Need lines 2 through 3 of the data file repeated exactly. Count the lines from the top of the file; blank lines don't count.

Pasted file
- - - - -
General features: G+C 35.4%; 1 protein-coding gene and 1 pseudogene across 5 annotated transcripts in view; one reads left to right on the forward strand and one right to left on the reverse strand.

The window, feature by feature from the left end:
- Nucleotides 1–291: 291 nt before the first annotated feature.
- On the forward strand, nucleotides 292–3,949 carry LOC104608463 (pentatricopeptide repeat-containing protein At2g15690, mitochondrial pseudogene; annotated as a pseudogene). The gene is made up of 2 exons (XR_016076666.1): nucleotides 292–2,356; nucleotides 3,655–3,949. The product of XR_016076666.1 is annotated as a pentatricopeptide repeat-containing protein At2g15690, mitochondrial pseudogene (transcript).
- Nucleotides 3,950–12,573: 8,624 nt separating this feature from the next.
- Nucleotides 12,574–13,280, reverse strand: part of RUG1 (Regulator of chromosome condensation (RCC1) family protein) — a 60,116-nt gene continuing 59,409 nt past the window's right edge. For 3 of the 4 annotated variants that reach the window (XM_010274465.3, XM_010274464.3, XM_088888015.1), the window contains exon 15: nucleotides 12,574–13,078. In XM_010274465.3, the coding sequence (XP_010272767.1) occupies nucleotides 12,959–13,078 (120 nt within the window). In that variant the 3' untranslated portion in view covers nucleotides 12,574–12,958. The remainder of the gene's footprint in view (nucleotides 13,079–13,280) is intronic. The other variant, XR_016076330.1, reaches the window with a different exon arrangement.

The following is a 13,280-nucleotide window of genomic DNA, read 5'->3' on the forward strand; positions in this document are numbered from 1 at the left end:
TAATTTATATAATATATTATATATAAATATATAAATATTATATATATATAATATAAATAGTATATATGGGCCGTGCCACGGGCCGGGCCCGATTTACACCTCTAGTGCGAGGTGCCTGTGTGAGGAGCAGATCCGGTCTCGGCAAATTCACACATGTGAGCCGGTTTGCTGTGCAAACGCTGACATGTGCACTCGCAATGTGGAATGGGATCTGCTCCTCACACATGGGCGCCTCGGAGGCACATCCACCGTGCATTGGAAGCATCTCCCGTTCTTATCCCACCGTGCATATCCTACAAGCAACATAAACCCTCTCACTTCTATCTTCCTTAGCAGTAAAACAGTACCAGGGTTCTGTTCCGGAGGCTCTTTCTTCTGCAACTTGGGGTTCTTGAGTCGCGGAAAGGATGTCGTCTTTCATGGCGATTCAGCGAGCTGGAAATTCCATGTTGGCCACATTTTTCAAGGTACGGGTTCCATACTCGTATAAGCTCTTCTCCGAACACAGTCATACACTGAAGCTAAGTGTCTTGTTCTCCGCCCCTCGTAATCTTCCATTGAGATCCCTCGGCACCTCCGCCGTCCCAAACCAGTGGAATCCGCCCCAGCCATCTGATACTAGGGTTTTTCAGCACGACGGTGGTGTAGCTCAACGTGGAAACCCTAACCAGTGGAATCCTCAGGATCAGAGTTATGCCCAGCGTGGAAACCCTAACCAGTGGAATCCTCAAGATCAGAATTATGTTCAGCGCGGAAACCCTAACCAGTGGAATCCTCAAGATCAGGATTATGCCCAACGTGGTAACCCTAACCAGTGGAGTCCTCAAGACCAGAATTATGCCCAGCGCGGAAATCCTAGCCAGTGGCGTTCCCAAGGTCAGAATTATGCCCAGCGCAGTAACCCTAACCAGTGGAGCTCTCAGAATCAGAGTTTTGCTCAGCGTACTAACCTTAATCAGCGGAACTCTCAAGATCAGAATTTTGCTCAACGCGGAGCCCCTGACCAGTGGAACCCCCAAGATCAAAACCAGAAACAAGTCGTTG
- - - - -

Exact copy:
The window, feature by feature from the left end:
- Nucleotides 1–291: 291 nt before the first annotated feature.